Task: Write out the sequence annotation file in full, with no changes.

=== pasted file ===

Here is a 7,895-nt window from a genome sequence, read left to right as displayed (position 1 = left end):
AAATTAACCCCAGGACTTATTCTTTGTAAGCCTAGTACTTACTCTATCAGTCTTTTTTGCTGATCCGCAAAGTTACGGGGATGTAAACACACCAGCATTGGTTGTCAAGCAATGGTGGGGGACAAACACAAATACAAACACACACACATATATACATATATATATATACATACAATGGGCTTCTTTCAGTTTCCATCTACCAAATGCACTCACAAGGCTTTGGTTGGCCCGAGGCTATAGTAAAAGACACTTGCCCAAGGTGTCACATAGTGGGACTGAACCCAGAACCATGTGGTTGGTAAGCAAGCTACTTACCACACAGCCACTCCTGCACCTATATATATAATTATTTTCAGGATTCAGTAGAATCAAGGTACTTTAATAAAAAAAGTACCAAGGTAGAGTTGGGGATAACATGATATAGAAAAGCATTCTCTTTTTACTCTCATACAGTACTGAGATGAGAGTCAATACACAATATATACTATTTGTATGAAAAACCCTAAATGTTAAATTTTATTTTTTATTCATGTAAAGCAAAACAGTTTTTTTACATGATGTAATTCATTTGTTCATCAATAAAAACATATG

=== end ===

Here is a 7,895-nt window from a genome sequence, read left to right as displayed (position 1 = left end):
AAATTAACCCCAGGACTTATTCTTTGTAAGCCTAGTACTTACTCTATCAGTCTTTTTTGCTGATCCGCAAAGTTACGGGGATGTAAACACACCAGCATTGGTTGTCAAGCAATGGTGGGGGACAAACACAAATACAAACACACACACATATATACATATATATATATACATACAATGGGCTTCTTTCAGTTTCCATCTACCAAATGCACTCACAAGGCTTTGGTTGGCCCGAGGCTATAGTAAAAGACACTTGCCCAAGGTGTCACATAGTGGGACTGAACCCAGAACCATGTGGTTGGTAAGCAAGCTACTTACCACACAGCCACTCCTGCACCTATATATATAATTATTTTCAGGATTCAGTAGAATCAAGGTACTTTAATAAAAAAAGTACCAAGGTAGAGTTGGGGATAACATGATATAGAAAAGCATTCTCTTTTTACTCTCATACAGTACTGAGATGAGAGTCAATACACAATATATACTATTTGTATGAAAAACCCTAAATGTTAAATTTTATTTTTTATTCATGTAAAGCAAAACAGTTTTTTTACATGATGTAATTCATTTGTTCATCAATAAAAACATATG